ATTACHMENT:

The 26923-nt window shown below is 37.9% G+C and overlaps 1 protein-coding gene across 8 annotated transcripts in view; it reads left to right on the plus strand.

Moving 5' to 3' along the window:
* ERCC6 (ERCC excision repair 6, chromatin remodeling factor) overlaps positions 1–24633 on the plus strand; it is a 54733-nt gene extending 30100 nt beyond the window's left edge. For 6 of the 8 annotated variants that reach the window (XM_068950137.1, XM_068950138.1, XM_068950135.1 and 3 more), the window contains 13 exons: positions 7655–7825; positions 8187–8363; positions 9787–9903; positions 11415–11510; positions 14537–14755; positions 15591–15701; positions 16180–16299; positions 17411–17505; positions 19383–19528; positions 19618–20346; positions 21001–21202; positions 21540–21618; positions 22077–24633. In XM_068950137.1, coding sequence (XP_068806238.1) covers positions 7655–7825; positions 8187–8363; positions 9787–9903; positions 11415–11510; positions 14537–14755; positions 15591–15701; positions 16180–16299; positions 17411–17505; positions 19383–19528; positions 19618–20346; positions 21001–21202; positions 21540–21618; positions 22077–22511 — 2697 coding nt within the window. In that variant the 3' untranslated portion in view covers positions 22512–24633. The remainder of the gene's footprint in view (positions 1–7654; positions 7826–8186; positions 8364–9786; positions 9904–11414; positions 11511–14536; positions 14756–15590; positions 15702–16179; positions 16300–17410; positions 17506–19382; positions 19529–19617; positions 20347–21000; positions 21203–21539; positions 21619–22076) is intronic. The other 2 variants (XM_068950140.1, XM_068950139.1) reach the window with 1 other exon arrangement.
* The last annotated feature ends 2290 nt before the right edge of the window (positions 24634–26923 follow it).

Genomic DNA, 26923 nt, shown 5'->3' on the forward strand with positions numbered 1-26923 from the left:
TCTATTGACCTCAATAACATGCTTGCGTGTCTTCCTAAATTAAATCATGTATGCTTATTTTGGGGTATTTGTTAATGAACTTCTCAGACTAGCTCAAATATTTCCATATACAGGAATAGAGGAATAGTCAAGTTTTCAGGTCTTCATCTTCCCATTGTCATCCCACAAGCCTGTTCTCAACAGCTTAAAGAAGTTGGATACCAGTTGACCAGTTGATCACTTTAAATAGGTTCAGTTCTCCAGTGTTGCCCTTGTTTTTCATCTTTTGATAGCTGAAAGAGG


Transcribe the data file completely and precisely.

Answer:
The 26923-nt window shown below is 37.9% G+C and overlaps 1 protein-coding gene across 8 annotated transcripts in view; it reads left to right on the plus strand.

Moving 5' to 3' along the window:
* ERCC6 (ERCC excision repair 6, chromatin remodeling factor) overlaps positions 1–24633 on the plus strand; it is a 54733-nt gene extending 30100 nt beyond the window's left edge. For 6 of the 8 annotated variants that reach the window (XM_068950137.1, XM_068950138.1, XM_068950135.1 and 3 more), the window contains 13 exons: positions 7655–7825; positions 8187–8363; positions 9787–9903; positions 11415–11510; positions 14537–14755; positions 15591–15701; positions 16180–16299; positions 17411–17505; positions 19383–19528; positions 19618–20346; positions 21001–21202; positions 21540–21618; positions 22077–24633. In XM_068950137.1, coding sequence (XP_068806238.1) covers positions 7655–7825; positions 8187–8363; positions 9787–9903; positions 11415–11510; positions 14537–14755; positions 15591–15701; positions 16180–16299; positions 17411–17505; positions 19383–19528; positions 19618–20346; positions 21001–21202; positions 21540–21618; positions 22077–22511 — 2697 coding nt within the window. In that variant the 3' untranslated portion in view covers positions 22512–24633. The remainder of the gene's footprint in view (positions 1–7654; positions 7826–8186; positions 8364–9786; positions 9904–11414; positions 11511–14536; positions 14756–15590; positions 15702–16179; positions 16300–17410; positions 17506–19382; positions 19529–19617; positions 20347–21000; positions 21203–21539; positions 21619–22076) is intronic. The other 2 variants (XM_068950140.1, XM_068950139.1) reach the window with 1 other exon arrangement.
* The last annotated feature ends 2290 nt before the right edge of the window (positions 24634–26923 follow it).

Genomic DNA, 26923 nt, shown 5'->3' on the forward strand with positions numbered 1-26923 from the left:
TCTATTGACCTCAATAACATGCTTGCGTGTCTTCCTAAATTAAATCATGTATGCTTATTTTGGGGTATTTGTTAATGAACTTCTCAGACTAGCTCAAATATTTCCATATACAGGAATAGAGGAATAGTCAAGTTTTCAGGTCTTCATCTTCCCATTGTCATCCCACAAGCCTGTTCTCAACAGCTTAAAGAAGTTGGATACCAGTTGACCAGTTGATCACTTTAAATAGGTTCAGTTCTCCAGTGTTGCCCTTGTTTTTCATCTTTTGATAGCTGAAAGAGG